Almost every job involves some kind of writing. So, when everyone can write, why does it matter whether or not you write well? I’ll let Natalie Canavor, the author of several business writing books, reply to that when she says, “You are what you write these days.”

Think about it: In an age when so much communication is done via written words like emails and chat messages, not during face-to-face or even phone meetings, your writing is your brand, the way you work and communicate.

Your writing is your everything.

But there are other reasons why your writing skills matter at work. When you write well at work, you also demonstrate that you are more trustworthy, capable and productive too. Here’s why…


One, good writing skills mean more trust.

  • When you write well, you’re more trusted in the work environment, both by your boss and by your coworkers. If you are dealing with people outside of the organization such as customers or vendors, you are more trusted by them as well when you write well. This is especially true for sales people, account managers and people in customer service.
  • Part of this comes from showing respect to your reader. When you dash off a message quickly and carelessly, you’re essentially telling the other person your time is worth more than their time. Do you want a customer or, worse yet, your boss assuming that’s your attitude? Of course not. Strong writing skills will help you write respectfully and be seen as trustworthy.


Two, good writers are considered more capable.

  • Employees with strong writing skills are perceived to be more intelligent, and so capable of more responsibility at work.
  • In part because good writing = good thinking. People who write well usually do so because they are thinking through what they’re saying. When you write well, you demonstrate your ability to think clearly too. And employers appreciate (and need) employees who can think clearly. Write well, and you’ll be seen as capable.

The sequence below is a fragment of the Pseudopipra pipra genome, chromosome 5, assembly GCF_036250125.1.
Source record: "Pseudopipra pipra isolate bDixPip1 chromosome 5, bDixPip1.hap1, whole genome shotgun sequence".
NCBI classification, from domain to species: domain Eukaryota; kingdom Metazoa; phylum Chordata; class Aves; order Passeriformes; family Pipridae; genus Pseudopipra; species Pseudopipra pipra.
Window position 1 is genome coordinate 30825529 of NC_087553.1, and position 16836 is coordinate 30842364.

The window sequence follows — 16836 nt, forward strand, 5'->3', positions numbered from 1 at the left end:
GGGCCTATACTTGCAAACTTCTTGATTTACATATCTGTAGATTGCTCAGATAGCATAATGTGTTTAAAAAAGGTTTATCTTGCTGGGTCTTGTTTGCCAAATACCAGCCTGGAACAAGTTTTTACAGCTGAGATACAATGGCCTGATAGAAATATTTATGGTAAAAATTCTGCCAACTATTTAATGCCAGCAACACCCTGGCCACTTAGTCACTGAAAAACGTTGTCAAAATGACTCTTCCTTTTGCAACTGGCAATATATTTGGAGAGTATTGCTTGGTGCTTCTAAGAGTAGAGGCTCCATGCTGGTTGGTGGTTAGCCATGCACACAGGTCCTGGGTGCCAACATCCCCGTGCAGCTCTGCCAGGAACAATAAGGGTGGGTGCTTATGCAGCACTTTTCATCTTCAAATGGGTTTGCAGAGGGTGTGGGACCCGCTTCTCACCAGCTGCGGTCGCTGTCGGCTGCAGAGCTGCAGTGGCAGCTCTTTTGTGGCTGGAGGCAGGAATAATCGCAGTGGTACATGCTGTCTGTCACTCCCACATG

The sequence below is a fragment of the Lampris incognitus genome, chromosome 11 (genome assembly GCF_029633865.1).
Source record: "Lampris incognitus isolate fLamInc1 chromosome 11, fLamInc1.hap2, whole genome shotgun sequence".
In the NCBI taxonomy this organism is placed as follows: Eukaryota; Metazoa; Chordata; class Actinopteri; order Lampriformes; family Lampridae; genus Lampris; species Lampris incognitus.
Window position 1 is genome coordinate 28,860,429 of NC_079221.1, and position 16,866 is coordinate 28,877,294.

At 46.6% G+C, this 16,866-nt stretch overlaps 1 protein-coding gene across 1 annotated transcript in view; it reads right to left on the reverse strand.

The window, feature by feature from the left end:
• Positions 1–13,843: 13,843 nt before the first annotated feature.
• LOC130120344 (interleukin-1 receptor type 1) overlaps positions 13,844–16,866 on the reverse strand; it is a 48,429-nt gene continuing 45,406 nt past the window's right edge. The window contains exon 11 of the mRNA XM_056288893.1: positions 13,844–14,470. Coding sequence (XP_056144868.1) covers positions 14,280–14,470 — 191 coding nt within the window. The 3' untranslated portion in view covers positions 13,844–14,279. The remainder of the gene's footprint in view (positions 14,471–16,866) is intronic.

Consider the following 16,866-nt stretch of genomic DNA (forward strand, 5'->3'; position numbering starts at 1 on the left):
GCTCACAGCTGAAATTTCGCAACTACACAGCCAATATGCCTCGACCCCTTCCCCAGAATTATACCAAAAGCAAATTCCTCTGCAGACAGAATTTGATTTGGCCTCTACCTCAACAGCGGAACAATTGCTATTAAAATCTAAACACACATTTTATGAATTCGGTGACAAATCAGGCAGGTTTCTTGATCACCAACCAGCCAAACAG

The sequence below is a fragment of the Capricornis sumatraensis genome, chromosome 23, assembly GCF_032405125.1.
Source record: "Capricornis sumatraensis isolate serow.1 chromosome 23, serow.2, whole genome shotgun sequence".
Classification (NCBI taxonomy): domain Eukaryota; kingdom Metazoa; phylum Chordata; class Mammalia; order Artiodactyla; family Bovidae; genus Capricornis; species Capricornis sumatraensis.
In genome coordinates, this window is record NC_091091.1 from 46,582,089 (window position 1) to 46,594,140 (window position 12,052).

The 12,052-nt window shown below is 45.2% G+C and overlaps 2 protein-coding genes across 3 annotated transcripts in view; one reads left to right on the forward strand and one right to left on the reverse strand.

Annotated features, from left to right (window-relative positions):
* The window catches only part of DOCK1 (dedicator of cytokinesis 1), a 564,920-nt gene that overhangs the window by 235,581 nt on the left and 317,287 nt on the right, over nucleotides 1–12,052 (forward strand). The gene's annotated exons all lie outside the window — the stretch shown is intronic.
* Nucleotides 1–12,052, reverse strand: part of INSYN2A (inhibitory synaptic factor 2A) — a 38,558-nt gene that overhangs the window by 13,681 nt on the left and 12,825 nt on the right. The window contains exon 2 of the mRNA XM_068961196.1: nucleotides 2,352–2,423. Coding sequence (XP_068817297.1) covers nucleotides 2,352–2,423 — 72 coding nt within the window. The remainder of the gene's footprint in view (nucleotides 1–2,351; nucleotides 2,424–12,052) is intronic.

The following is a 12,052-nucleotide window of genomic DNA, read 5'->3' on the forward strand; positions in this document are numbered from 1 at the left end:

Three, good writers get more done and help others to be more productive too.

  • Stronger writers are more productive because their message is clearly understood the first time. They don’t have to send multiple emails or explain—or rewrite—a document.
  • And the better you are at writing, the faster you can write well, saving you time.
  • Finally, when you can communicate something in a direct, logical, concise manner, your reader can absorb and understand your message faster, saving them

As an employee, strong writing skills help you stand out from your peers and colleagues. You are seen as detail-oriented, trustworthy, capable and productive. And when your manager is looking for someone to take on a special project, or there’s an opportunity to move up, it’s the employee with the strong writing skills who will probably get picked.

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Trust photo by Andres Ayrton:

Sharon Ernst is a retired freelance copywriter now on a mission to improve the business and marketing writing skills of today’s workforce with her blog, newsletter and online classes.